buffer cache hit ratio. LIO vs PIO
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Thread: buffer cache hit ratio. LIO vs PIO

  1. #1
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    buffer cache hit ratio. LIO vs PIO

    I came across a post on AskTom that seemed to contradict everything I've been told or read about tuning the buffer cache hit ratio and reducing Physical IO by aiming to get all queries satisfied by reading the blocks in the buffers.

    The article quotes a paper by Cary Millsap of Hotsos, and is titled "Why a 99%+ Database Buffer Cache Hit Ratio is NOT OK".

    Whats your view on LIP vs PIO and exactly what should we look for when tuning memory?

  2. #2
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    They are correct. You can look at buffer cache advice though, to see the affect of modifying cache size on number of physical i/o's
    David Aldridge,
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    Re: buffer cache hit ratio. LIO vs PIO

    Originally posted by JMac
    I came across a post on AskTom that seemed to contradict everything I've been told or read about tuning the buffer cache hit ratio and reducing Physical IO by aiming to get all queries satisfied by reading the blocks in the buffers.

    Whats your view on LIP vs PIO and exactly what should we look for when tuning memory?
    Wass wrong in that link???????

    wont reducing ur LIO reduce ur PIO (most often than not it will)..

    U shud look for ur CONSISTENT/DB BLOCK gets and reduce as much as possible..
    funky...

    "I Dont Want To Follow A Path, I would Rather Go Where There Is No Path And Leave A Trail."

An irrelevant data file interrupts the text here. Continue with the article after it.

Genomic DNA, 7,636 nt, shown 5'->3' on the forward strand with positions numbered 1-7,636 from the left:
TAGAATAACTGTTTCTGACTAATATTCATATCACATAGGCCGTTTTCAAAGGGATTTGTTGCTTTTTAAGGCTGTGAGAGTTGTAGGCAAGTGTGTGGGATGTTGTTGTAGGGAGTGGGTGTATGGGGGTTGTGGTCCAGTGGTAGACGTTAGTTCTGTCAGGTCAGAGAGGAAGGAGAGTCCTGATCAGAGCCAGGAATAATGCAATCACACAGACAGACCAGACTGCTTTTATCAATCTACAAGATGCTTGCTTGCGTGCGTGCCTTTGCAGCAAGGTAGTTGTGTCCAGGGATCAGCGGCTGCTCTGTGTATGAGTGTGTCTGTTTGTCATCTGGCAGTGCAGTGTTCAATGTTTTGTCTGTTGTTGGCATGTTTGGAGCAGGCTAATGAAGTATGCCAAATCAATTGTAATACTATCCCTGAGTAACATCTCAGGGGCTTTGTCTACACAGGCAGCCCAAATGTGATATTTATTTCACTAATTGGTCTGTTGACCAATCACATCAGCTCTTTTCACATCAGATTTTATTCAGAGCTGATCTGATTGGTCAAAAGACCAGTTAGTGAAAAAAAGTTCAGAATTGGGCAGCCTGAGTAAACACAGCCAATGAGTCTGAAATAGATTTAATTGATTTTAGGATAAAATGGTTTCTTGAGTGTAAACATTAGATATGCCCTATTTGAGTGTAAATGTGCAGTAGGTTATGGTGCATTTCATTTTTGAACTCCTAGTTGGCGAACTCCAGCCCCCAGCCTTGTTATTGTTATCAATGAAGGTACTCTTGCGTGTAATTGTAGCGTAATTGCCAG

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  4. #4
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    Okay, lets take a step back here ...

    It is - I believe - much faster to satisfy a query from blocks in memory (LIO) than to retrive blocks from disk (PIO).

    Oracle recommend a Buffer cache Hit Ratio of 90%+. But the Hotsos article states that 99%+ indicates a poorly performing system. If the aim is to reduce PIO as much as possible, would not a Buffer Hit Ratio of 100% be ideal? Is there something basic here I'm missing?

    Also 'Consistent gets' in a traced query. This indicates blocks retrieved from memory, and 'db block gets'indicates when IO is performed to disk. Thats right isn't it?

  5. #5
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    Well Jmac,

    tell me can u avoid PIO???? -- No will be ur answer..

    cache hit 99+ would mean that u have all bad sqls running that are eating up ur CPUs...and are subject to serialization
    Ur seeing this high cache hit 99+ due ur Buffer gets (LIOs) are so high that PIO is not seen as significant number...

    So reduce ur LIOs if u can and never look HIT ratio, its just a crap.

    Abhay.
    funky...

    "I Dont Want To Follow A Path, I would Rather Go Where There Is No Path And Leave A Trail."

    "Ego is the worst thing many have, try to overcome it & you will be the best, if not good, person on this earth"

  6. #6
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    Originally posted by JMac
    If the aim is to reduce PIO as much as possible, would not a Buffer Hit Ratio of 100% be ideal? Is there something basic here I'm missing?
    What you are missing is that you can achieve a ratio of 99.999% just by writing bad SQL. Bad SQL pushes up LIO's, while potentially leaving PIO's constant.

    Hash joins also push up LIO's -- a datawarehouse with lots of star transformations runs a very high cache hit ratio.

    So ...

    i) reduce LIO's by tuning SQL.
    ii) monitor sensitivity of PIO's to cache size, and adjust cache size if beneficial.
    David Aldridge,
    "The Oracle Sponge"

    Senior Manager, Business Intelligence Development
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  7. #7
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    "all generalisations are false"

    "there are lies, damn lies and statistics" - a percentage is a statistic, and therefore to be treated with care.

    If we just condsider the "work" to do I/O (which is not all the story) then there is a measure of work that will be something like:
    Work = A*LIO + B*PIO
    where B > A (or even >> A).

    If the missRatio is PIO/LIO then:
    Work = A*LIO*(1 + C*missRatio)
    where C > 1 (or even >>1).